The Instruction and the implementing service regulations require consideration of an illness’ effects on members’ functioning; in most cases, merely having a condition listed in the service regulation is not a basis for a finding of unfitness and medical retirement or separation. Each category includes an explanation of the severity, lack of response to treatment and/or other factor(s) to be considered in determining whether members should be separated. With psychotic disorders, even a single episode may warrant separation, while mood disorders such as depression generally require resistance to treatment, a need for very long-term treatment, or significant interference with duty performance.  These are fairly loose measurements, and the regulations are designed to allow some medical discretion in disability decisions.

The increased use of anti-depressants and other medications for psychiatric conditions has affected the military’s handling of these cases. Servicemembers are frequently given medication (not always accompanied by therapy) in an effort to stabilize or improve the condition and permit retention in the service. Refusing psychiatric medication can be very difficult, as a practical matter. While members are entitled to refuse medical treatment, in some cases it may affect entitlement to disability benefits or even the reason for discharge. Under current wartime conditions, monitoring of medication use is often sporadic, making it difficult to determine whether there is really sufficient improvement to retain a servicemember, or whether side-effects may exacerbate the psychiatric condition or create other medical problems.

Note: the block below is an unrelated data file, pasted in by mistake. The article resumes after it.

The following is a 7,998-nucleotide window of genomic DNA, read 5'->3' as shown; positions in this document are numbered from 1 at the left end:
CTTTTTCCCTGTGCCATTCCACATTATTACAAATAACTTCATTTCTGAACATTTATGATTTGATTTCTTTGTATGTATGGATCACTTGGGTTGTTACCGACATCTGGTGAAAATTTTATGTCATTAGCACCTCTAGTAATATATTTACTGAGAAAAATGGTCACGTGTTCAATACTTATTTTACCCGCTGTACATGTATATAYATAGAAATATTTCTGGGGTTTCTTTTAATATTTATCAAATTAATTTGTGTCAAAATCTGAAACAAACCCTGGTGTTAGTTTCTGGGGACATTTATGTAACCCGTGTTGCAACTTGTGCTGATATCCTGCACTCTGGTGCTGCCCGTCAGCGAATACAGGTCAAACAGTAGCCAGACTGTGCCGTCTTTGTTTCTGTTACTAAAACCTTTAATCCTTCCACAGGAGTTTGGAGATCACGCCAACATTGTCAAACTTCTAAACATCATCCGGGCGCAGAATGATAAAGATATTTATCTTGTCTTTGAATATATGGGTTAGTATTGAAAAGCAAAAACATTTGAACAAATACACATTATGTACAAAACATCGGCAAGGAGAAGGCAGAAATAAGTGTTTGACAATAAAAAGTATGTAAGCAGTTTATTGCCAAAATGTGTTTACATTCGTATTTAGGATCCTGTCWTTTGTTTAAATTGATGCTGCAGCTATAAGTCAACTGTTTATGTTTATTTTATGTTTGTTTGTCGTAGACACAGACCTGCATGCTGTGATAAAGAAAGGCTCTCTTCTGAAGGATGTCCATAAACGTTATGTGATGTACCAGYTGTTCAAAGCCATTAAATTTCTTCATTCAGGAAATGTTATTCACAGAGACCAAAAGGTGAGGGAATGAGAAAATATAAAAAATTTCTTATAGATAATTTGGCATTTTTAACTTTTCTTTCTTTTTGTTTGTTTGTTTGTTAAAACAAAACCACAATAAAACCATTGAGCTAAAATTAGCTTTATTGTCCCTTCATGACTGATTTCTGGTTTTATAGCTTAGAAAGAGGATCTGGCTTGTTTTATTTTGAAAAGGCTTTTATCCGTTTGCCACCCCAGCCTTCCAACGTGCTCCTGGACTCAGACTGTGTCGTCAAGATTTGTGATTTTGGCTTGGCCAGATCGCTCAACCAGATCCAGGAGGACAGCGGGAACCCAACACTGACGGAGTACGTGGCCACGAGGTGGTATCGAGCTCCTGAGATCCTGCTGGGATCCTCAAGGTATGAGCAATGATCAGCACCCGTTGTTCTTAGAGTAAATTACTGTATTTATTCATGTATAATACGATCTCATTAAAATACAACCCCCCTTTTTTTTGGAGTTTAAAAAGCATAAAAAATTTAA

When medical problems are noticed within the first few months of service, soldiers and sailors are sometimes discharged with abbreviated medical proceedings under the medical standards for enlistment or procurement. (See, for example, AR 40-501, Chapter 2.) These are generally stricter than retention standards, so that members with less serious disorders may obtain discharge much more easily at the beginning of their enlistment. Unless the condition has been “aggravated” by military service, medical retirement and its benefits are not available in these cases.

Criteria for Administrative Discharges

In the very old days, prior to 1982, less serious psychiatric conditions could lead to discharge for Unsuitability, a catch-all which included personality disorders, inability to adapt to military life, performance problems, etc. In 1982, DoD overhauled its administrative discharge system and added, under Convenience of the Government discharges, the new category of Other Designated Physical and Mental Conditions (later changed to Conditions and Circumstances Not Constituting a Disability). Along with Unsatisfactory Performance and Entry Level Performance and Conduct discharges, this replaced the old category of Unsuitability in all of the services.  DoD Instruction 1332.14, which governs administrative discharges, uses this separation category for physical or mental conditions which do not amount to an unfitting disability, but actually or potentially interfere with assignment to or performance of duties. With the 1982 change, DoD 1332.14 said that these conditions included but were not limited to chronic seasickness, enuresis, and personality disorder. While the service regulations initially followed this general language, they have more recently expanded the list of conditions significantly. Most have designated personality disorder as a separate discharge category and all have added various other grounds for this discharge.

DoD 1332.14, Enclosure 3, Part (8).c.1. states that discharge is only authorized for mental disorders if:

A diagnosis by an authorized mental health provider as defined in DoDI 6490.04 (Reference (i)) utilizing the Diagnostic and Statistical Manual of Mental Disorders (Reference (j)) and, in accordance with procedures established by the Military Department concerned, concludes that the disorder is so severe that the member’s ability to function effectively in the military environment is significantly impaired.